Politics & Policy

Comprehensive Bills Don’t Work

For more-effective government, think small.

Americans think big. Only the U.S. has sent a man to the moon. We build massive sports stadiums, where we cheer grand slams and long-bomb passes. And we guzzle so many giant coffees that Starbucks had to invent new words for them. “Trenta,” for example, means 31 ounces, a step up from “venti.” But there’s one place where the need for size has gotten out of hand: Washington, D.C.

Consider spending. Earlier this year, Japan announced a massive stimulus plan. The total bill was estimated at $225 billion. Amateurs. When President Obama launched a “stimulus” bill in 2009 it came with an official price tag of $789 billion — more than three times as large as Japan’s. And a more realistic preliminary estimate of the cost of Obama’s stimulus came in at $3.27 trillion. Now that’s a deficit-spending bill.

This “money is no object” approach adds up quickly. That’s why our federal debt now totals more than $17 trillion, more than any country has ever owed. Just another way Americans are boldly going where no man has gone before.

But lawmakers are piling up more than big debts. They’ve also fallen in love with enacting big, “comprehensive” laws.

Obamacare is the perfect example of this. It stretched across hundreds of pages and aimed to regulate about one-sixth of the entire economy. As an added inducement, lawmakers were told they should pass the bill even though they hadn’t read it. “We have to pass the bill so that you can find out what is in it, away from the fog of controversy,” then-speaker of the House Nancy Pelosi famously said in 2010.

Not surprisingly, Obamacare is an unfolding nightmare. States are struggling to set up health-care exchanges. Cost estimates keep climbing, while the number of people who will supposedly benefit from the law is declining. No wonder a Democratic senator calls Obamacare a “huge train wreck coming down.” Obamacare is the opposite of “too big to fail.” It’s too big to succeed.

Another recent example is the Dodd-Frank financial-reform law, passed in 2010. The goal was audacious: to prevent another banking crisis like the one that rocked the economy in 2008. But the law covers far more than just banking. It imposes broad regulations on huge swaths of the economy.

But its overreach is causing problems. As of February 1, “only 37 percent of some 400 required rules overall have been finalized,” Diane Katz and Tom Toth report. And if the bureaucrats can’t keep up, imagine how the business people (who must comply with these unclear directives under penalty of law) are faring. No wonder our economic recovery is struggling.

There’s a pattern here, and we see it repeated in the ongoing debate over immigration reform. In June, the Senate passed a 1,200-page immigration bill on a Monday afternoon. Lawmakers had received their final copies of the measure only two days before, on Saturday. That timeline would be tight even if the lawmakers were trying only to rename some post offices, instead of to rearrange policies affecting millions of people.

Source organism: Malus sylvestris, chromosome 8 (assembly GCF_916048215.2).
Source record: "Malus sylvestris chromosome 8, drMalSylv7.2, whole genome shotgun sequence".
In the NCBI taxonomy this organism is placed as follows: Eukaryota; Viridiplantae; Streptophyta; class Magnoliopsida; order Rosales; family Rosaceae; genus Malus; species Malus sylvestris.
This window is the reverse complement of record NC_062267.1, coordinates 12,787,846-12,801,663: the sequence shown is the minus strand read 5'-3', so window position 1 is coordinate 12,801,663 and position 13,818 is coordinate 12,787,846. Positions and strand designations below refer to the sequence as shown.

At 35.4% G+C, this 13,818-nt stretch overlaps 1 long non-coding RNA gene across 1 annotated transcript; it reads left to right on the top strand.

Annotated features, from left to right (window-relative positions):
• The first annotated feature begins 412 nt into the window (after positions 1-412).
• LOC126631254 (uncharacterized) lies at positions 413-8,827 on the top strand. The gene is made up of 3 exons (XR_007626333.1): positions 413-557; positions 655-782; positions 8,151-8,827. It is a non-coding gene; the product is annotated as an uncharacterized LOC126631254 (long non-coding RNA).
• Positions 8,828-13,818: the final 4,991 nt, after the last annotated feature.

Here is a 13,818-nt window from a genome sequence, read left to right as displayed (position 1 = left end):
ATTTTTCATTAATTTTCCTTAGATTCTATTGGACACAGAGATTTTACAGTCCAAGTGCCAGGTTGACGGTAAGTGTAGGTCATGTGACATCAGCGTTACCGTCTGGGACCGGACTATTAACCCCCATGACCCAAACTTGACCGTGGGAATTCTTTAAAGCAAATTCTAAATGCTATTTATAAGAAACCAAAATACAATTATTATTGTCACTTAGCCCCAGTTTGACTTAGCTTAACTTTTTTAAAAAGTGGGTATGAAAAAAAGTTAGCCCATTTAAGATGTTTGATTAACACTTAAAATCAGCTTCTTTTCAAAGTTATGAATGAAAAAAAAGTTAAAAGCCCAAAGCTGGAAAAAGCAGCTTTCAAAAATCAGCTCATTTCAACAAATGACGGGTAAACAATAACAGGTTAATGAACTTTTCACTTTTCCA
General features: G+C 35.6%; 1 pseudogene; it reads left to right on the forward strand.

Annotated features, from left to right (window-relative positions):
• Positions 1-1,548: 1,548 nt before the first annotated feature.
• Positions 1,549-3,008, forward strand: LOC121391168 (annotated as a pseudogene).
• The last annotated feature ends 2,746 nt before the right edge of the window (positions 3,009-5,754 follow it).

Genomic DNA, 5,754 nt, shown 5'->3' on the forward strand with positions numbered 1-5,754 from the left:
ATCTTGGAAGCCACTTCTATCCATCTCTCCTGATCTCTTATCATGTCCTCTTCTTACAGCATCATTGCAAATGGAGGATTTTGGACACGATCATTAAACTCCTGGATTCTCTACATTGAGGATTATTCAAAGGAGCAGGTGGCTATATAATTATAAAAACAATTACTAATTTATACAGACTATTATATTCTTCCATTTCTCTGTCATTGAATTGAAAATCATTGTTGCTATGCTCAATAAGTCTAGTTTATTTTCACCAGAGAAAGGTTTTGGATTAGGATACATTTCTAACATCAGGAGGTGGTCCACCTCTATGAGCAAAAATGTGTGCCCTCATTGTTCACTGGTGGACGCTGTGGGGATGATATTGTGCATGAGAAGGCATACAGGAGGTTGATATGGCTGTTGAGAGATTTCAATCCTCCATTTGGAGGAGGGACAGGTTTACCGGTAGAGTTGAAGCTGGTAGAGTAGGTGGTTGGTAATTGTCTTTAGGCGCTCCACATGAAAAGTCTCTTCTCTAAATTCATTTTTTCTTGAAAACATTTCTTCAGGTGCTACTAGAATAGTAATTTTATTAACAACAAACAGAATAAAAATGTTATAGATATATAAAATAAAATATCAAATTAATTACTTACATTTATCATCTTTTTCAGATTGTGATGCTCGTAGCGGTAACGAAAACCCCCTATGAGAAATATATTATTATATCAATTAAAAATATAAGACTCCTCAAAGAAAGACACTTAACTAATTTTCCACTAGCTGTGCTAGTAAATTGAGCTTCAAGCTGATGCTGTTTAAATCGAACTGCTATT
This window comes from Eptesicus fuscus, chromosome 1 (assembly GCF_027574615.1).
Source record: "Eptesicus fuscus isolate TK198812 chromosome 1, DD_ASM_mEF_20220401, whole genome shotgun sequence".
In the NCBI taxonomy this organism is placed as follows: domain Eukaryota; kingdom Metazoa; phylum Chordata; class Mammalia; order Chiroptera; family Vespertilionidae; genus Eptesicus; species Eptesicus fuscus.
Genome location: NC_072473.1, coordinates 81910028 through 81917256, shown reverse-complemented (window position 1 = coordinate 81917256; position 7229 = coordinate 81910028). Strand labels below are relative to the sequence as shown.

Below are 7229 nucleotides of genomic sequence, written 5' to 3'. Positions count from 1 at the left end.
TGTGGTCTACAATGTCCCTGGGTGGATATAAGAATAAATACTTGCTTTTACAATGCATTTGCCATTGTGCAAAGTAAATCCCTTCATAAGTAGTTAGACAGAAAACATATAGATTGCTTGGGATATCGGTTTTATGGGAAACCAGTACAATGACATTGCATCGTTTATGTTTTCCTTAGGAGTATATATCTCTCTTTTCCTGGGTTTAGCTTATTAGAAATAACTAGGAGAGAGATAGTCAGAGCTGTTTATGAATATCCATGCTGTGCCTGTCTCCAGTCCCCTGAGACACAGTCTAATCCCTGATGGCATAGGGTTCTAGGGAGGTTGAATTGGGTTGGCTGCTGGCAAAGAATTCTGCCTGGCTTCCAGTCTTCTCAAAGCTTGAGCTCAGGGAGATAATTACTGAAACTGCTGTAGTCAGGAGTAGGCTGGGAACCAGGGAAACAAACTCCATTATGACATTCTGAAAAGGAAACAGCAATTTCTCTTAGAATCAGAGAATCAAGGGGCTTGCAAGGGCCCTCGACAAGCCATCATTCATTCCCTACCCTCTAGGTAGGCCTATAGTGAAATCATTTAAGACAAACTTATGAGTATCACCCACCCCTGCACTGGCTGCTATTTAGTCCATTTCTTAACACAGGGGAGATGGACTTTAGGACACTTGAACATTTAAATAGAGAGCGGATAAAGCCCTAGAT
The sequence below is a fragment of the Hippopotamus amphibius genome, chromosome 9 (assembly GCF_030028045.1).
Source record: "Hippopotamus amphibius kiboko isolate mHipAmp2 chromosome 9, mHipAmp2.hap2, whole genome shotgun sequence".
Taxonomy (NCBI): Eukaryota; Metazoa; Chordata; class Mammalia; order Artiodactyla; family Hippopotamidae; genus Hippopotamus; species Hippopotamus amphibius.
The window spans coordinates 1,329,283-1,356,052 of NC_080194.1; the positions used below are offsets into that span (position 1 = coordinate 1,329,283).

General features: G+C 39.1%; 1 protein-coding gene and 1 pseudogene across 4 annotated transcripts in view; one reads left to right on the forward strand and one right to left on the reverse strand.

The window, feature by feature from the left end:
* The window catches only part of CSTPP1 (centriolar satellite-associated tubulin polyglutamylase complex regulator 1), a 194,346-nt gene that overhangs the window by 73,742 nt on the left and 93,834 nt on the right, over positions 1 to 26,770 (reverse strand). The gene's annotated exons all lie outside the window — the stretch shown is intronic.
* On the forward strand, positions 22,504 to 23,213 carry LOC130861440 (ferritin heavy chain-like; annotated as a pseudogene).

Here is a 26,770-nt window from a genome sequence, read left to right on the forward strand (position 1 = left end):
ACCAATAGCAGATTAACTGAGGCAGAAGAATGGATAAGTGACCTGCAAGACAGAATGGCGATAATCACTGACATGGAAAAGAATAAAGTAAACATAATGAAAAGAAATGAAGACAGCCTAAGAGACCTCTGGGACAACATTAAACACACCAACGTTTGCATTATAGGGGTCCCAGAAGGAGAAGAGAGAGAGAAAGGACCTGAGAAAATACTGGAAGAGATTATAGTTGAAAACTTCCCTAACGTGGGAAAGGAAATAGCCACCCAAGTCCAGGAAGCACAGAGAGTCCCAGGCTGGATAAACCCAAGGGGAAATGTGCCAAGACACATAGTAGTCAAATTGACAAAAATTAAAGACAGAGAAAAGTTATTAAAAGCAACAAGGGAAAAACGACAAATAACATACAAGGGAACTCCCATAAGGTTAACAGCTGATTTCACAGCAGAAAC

Yes, the United States needs to fix our broken immigration system. Yet the better approach would be to break the issue down into small problems and write focused bills that solve each problem. With each smaller problem that is solved, the larger problem would itself become smaller.

When it comes to lawmaking, bigger isn’t better. Instead of trying to do many things at once and failing at all of them, lawmakers could accomplish narrow goals and improve the economic and political climate along the way.

There’s another bonus: Bills that are short and simple don’t leave room for powerful interests to slip in special favors for themselves.

Big interests have the lobbyists to shape the big bills, inserting provisions that help them eliminate competition and harm the rest of us. Under Obamacare, these special favors were so blatant they even had names: the “Cornhusker Kickback,” the “Louisiana Purchase,” and “Gator Aid.” Such deals, and other special favors, are problematic. And it can take years for people to learn of them.

It’s possible for the federal government to succeed at big things, such as Jefferson’s Louisiana Purchase or winning World War II. But it’s clear that the best way to pass effective legislation is to think small.

Limited government is the key to more-effective government, while big government tends to worsen the problems it attempts to solve. It’s a lesson that lawmakers should consider, and it may even help them keep their jobs.

— Matthew Spalding is the Heritage Foundation’s vice president of American studies and director of its B. Kenneth Simon Center for Principles and Politics.

Matthew Spalding is the associate vice president and dean of educational programs for Hillsdale College in Washington, D.C., where he is the Allan P. Kirby Jr. Chair in Constitutional Studies.


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